between-our-steps-2016-dec-21-doubleCrowds of people flowed from towns and villages to follow Jesus into the wilderness. Though he needed some time apart, he looked with the eyes of compassion and recognized their need, their hunger, and their fear. He took time to help them.

As it gets near dark, his followers tell him to send the crowd away to find food. They only brought enough for their group. Jesus tells them to feed the crowd with what they have. "With five loaves and two fish?!" they complain.

Jesus takes what they have, blesses it, breaks it, and passes it out. Each time it is broken there is enough to pass on and break again. Everyone is fed, with left overs.

When I was a teenager, there was a popular explanation. I was told, "It's all about selfishness. People hadn't come out to the wilderness without food, but when they looked at what they had, and how many people were there, everybody kept their food hidden. When Jesus is willing to share, people add the food they have to what he is sharing. The miracle was the transformation of the attitude of the crowd."

This makes the miracle seem plausible, but those who recounted the story and recorded it for us did not need to understand how it happened. The point was the compassion Jesus showed, and how hard it was for the disciples to follow his lead. The disciples planned only for themselves and were not willing to think about the needs of the crowd. Jesus wants to transform them into people who look beyond themselves, who look at the whole community with compassion so that they see of the needs of all.

This reminds me of a traditional story. In an area that had been hit by famine, there was a town where people were reluctant to share. There was not enough to go around, so what they had they kept hidden. One day a man came to town carrying a large cauldron. People barred their doors and closed their windows, worried he would ask them for food. But he did not.

They watched threw slats in the windows while he collected firewood, filled the cauldron with water, and set it on the fire. Then he threw five small stones into the soup pot. He sat and watched the water heat up.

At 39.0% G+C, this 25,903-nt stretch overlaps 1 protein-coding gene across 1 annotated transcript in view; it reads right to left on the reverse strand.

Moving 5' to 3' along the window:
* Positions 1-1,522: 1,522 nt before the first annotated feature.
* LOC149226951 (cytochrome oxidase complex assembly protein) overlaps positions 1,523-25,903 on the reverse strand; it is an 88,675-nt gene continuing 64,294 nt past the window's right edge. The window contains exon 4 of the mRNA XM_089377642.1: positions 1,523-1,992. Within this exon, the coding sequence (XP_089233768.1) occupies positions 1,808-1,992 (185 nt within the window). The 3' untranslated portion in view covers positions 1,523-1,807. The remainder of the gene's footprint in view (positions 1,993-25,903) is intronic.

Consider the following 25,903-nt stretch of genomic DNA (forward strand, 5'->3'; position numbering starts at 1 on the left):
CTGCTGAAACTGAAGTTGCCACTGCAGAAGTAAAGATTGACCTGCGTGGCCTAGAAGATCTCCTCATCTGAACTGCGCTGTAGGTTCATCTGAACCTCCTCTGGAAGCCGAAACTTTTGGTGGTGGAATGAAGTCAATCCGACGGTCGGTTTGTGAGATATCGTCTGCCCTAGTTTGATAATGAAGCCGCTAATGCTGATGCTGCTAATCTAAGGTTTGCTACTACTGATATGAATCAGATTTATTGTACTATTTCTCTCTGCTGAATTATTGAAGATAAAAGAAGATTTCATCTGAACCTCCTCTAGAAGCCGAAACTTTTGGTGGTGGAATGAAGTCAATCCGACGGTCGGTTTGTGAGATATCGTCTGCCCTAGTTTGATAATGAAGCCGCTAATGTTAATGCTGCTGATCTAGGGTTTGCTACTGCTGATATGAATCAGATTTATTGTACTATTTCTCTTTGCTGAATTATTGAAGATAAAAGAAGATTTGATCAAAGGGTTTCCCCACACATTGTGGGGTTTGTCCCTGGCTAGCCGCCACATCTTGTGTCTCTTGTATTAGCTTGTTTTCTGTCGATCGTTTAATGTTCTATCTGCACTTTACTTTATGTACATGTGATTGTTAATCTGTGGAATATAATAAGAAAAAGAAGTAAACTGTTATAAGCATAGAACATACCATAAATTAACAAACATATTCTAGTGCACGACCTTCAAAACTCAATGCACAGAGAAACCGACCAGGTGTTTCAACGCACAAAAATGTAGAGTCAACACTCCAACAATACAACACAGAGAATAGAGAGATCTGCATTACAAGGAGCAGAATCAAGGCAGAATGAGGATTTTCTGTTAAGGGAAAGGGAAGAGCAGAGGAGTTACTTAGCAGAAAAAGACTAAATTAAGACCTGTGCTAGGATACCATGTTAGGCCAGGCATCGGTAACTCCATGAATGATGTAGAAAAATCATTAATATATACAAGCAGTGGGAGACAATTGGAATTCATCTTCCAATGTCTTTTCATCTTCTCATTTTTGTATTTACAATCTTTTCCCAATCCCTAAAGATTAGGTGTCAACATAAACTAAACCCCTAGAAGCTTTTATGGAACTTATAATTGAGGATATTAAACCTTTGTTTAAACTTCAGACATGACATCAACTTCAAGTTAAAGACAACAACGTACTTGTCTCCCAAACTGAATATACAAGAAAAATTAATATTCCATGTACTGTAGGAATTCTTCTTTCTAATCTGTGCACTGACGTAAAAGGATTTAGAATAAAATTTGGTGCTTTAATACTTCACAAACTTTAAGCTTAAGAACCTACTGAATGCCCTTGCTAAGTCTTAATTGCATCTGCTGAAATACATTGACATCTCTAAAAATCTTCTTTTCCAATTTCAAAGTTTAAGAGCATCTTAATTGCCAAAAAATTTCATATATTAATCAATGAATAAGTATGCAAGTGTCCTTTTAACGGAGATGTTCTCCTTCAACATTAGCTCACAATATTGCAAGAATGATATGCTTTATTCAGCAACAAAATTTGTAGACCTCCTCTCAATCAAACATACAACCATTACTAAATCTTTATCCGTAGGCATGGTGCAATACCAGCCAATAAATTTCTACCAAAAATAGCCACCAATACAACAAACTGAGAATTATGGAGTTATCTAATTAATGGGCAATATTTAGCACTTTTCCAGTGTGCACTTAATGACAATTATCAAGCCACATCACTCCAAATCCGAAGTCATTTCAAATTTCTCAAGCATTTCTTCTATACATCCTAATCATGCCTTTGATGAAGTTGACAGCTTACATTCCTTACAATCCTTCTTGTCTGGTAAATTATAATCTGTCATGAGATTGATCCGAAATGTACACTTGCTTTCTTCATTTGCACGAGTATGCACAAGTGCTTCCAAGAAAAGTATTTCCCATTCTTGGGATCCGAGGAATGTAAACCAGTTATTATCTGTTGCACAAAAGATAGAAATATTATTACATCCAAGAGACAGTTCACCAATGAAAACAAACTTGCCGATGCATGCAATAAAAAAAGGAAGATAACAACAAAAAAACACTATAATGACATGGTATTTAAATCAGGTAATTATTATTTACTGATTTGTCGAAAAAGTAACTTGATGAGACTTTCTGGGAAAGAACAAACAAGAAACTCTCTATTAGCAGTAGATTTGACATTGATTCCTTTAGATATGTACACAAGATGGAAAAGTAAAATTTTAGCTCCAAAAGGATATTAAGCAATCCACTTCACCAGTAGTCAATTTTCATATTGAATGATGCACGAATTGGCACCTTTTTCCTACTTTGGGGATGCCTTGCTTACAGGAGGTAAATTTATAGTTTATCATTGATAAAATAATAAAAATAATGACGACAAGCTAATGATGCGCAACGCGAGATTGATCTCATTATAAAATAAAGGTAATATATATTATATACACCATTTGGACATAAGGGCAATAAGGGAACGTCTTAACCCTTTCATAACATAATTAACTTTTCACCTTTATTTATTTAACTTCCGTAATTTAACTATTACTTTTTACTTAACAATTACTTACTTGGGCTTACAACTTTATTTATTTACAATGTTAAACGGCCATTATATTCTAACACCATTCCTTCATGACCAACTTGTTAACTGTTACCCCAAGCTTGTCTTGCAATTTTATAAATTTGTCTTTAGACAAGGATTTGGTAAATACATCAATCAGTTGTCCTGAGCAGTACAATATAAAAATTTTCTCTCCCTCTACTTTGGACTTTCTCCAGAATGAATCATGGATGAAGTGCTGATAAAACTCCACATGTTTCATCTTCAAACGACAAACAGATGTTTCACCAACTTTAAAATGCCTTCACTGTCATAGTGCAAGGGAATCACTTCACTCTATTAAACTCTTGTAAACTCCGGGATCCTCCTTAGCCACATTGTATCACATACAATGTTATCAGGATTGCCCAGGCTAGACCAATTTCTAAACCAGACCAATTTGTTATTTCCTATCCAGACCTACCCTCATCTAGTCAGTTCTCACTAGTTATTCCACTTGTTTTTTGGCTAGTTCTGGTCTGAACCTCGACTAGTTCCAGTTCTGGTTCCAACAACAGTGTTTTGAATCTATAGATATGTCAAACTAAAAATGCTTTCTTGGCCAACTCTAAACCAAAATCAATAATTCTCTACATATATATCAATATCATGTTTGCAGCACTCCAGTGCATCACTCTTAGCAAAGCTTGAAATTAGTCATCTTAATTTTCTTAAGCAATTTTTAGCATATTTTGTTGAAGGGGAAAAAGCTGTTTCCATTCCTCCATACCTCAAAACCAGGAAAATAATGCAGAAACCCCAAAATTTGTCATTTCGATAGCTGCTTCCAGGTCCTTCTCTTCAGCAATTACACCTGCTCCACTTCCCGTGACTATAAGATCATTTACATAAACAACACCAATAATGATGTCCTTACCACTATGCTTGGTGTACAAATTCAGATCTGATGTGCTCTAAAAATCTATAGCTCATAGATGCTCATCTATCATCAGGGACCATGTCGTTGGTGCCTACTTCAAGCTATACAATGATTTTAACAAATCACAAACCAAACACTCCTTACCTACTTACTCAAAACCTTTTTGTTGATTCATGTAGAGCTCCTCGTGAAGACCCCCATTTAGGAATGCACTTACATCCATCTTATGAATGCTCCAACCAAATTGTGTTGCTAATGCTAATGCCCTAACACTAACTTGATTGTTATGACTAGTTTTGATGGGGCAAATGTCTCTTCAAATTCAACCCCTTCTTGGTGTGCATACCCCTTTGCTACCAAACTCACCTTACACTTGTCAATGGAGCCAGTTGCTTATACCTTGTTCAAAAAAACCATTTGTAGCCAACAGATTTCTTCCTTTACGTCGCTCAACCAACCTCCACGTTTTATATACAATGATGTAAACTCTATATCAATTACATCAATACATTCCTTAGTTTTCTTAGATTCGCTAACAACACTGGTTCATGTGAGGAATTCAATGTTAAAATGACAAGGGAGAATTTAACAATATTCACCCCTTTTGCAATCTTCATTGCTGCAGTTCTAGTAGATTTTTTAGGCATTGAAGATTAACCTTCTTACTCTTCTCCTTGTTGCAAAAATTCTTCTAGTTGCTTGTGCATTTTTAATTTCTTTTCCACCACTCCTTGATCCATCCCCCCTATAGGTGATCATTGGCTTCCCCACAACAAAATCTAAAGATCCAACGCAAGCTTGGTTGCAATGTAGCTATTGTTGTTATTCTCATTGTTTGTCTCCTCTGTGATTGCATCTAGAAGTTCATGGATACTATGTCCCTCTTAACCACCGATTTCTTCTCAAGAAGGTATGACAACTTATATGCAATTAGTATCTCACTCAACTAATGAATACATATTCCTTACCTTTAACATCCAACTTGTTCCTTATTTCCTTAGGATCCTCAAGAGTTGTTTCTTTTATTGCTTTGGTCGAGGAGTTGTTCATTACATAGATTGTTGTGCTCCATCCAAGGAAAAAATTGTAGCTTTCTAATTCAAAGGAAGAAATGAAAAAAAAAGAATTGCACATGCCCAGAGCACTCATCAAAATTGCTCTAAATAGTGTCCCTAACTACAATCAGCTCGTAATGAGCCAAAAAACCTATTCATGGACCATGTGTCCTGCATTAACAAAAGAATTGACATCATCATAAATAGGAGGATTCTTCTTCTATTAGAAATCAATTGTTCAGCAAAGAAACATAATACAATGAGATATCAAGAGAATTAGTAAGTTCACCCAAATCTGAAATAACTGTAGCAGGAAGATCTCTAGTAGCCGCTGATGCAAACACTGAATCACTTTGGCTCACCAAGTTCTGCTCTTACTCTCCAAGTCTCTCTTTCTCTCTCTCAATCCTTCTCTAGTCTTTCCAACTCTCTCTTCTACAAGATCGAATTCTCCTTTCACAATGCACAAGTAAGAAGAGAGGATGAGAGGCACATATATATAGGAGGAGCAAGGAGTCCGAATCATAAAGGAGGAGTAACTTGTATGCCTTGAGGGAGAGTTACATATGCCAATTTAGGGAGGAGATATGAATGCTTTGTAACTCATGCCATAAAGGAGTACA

Somebody got too curious to keep hiding. Coming out, they asked the man what he was doing. "Making soup." The person peeked into the pot. "With stones." "Oh yes, these are magic soup stones. Sit and watch with me and I will share the soup when it is ready."

The person sat down, and the man shared the kind of story you tell while you wait for soup to cook. After a while, they got to their feet. "I have a bone with a bit of meat on it that I was saving for my soup, but I'll add it to yours if that is alright." "If you wish," said the man.

When a neighbour saw the bone go in the pot, they came out and asked what was up. "He's making soup with magic stones," said the first person. The neighbour sniffed the pot, thought it was beginning to smell good, but it needed something. "I have one turnip that I would like to add, if I may." "If you like," said the cook.

And the neighbour brought the turnip, cut it up and poured the pieces into the pot. Another person slipped out to investigate, tested the steam that really was starting to smell good. They had two potatoes to spare.

Now that there was a group around the fire, shyer people were happy to come and check what was happening, and soon all the doors of the houses were open. And wouldn't you know, one had some carrots. Another had an onion. Someone had beans. Somebody had a bit of leftover meat. Everyone had something to add to the pot. And when the soup smelled just wonderful, an old woman brought two loaves of bread just baked to be shared along with the soup.

Stories were told around the fire, and a wonderful meal satisfied each and everyone. And that's a village that never went hungry again, even though the man with his soup stones never came back.
Cathy Hird is a farmer, minister and writer living near Walters Falls.




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